'Labour law, institutionalist regulation and the employing organisation'



Publication Details

A. Frazer, ''Labour law, institutionalist regulation and the employing organisation'' (2014) 20 (1) International Employment Relations Review 4-26.

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International Employment Relations Review


Labour law as an academic sub-discipline has been changing in response to developments in the labour market and work relationships. Especially in Australia, labour law scholarship has increasingly adopted a perspective of law as socially constitutive regulation. This approach draws on the multidisciplinary field of ‘new’ regulation studies. The adoption of a regulatory approach to law represents a significant departure in legal scholarship, since the idea of regulation requires consideration of the social environment and impact of law, and these dimensions have not been a particular concern of traditional legal research.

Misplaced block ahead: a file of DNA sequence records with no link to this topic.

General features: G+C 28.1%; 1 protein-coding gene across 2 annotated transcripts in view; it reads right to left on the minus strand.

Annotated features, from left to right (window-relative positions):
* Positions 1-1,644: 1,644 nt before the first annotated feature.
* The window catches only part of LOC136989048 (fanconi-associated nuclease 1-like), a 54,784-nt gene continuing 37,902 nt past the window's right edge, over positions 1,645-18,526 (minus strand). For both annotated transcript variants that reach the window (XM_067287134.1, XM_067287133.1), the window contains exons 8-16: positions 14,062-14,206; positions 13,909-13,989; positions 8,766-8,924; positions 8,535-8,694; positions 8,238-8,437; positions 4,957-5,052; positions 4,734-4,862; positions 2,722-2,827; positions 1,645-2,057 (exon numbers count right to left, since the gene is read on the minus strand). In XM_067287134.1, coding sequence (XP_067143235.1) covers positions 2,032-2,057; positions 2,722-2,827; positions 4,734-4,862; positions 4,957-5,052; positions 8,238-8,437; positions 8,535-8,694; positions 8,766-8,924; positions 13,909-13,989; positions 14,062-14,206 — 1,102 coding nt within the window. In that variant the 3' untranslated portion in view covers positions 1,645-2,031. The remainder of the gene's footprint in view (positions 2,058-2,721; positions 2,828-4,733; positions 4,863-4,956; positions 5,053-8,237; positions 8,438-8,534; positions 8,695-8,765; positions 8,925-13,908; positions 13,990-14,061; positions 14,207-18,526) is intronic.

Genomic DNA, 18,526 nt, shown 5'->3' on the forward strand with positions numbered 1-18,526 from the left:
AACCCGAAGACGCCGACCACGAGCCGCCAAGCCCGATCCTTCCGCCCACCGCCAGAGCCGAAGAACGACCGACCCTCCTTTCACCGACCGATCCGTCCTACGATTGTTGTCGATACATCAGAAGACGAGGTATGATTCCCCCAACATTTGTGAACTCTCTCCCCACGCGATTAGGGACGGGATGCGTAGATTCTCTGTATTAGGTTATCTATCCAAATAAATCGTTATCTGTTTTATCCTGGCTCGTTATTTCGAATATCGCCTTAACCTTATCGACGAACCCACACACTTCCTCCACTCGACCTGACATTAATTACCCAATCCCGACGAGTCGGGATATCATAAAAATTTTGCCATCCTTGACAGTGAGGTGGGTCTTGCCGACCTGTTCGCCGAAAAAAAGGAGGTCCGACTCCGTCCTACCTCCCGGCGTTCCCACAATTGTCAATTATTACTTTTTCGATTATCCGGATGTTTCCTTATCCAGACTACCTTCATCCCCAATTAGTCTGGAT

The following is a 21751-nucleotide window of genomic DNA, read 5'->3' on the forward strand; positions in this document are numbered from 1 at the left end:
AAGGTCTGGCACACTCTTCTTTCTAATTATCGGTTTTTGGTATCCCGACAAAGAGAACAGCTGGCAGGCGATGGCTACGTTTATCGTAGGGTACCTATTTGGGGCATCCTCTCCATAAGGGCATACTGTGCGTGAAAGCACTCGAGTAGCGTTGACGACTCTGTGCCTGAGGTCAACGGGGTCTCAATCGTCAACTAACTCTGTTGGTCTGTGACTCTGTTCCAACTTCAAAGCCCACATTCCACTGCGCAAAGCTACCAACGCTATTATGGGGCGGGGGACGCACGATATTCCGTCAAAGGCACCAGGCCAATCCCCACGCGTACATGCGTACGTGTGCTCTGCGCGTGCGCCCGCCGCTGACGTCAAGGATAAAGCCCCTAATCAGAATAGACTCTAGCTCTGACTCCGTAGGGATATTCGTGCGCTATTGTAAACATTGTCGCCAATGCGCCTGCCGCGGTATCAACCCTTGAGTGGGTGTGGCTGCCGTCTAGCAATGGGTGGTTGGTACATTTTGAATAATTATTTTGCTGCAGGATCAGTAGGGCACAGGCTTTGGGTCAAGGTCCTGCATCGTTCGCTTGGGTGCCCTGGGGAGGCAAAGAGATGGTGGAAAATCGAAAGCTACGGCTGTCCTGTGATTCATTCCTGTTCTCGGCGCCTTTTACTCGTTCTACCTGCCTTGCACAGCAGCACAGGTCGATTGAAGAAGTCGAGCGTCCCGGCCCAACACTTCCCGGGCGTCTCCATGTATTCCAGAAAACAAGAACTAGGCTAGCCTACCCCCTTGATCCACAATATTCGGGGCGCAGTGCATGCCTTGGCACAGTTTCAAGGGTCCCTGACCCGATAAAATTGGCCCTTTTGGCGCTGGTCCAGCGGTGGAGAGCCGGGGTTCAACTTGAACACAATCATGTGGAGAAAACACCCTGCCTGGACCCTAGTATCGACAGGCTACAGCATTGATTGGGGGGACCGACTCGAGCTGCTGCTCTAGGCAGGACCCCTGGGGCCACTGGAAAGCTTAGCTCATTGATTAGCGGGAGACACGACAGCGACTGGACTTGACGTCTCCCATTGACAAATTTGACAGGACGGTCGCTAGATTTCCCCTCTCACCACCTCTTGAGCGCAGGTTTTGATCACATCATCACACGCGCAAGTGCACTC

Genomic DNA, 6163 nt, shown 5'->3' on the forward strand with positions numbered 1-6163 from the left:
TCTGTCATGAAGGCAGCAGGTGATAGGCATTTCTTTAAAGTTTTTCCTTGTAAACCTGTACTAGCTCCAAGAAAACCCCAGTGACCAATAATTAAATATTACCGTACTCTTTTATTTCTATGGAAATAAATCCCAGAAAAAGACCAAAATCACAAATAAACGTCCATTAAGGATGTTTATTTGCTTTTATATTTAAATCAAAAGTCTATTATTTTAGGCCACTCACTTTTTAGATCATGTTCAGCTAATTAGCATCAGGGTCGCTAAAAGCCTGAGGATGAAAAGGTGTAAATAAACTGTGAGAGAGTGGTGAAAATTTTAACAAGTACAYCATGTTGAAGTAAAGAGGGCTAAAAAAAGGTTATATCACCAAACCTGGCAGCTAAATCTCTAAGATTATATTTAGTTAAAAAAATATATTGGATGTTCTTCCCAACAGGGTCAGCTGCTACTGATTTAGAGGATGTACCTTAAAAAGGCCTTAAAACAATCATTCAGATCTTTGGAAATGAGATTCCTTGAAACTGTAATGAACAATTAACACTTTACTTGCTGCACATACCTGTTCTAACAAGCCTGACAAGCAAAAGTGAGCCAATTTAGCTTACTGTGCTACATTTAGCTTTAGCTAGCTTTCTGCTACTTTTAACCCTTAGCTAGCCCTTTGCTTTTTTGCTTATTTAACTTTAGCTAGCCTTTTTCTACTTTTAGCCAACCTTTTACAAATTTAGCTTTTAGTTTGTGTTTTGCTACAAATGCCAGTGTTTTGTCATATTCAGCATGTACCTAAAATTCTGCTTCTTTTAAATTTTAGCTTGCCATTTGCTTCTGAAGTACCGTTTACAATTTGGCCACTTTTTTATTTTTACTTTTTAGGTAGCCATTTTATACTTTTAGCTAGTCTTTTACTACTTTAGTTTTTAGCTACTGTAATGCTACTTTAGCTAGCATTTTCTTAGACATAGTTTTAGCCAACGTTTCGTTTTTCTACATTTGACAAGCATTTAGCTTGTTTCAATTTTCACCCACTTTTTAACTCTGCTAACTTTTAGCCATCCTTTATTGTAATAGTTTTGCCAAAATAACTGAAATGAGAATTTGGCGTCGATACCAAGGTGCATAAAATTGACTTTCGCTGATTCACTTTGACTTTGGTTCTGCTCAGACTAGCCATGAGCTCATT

This paper examines new regulation theory and its application to the field of labour law. While some aspects of regulation studies have been adopted in recent Australian labour law scholarship, the wider potential involved in a regulation perspective, in particular a pluralist approach to regulation which sees law as embedded within and imbued by social institutions, has not yet been realised. The paper explores how such a regulatory approach to labour law can be expanded by a focus on the regulation of employment relations within employing organisations.

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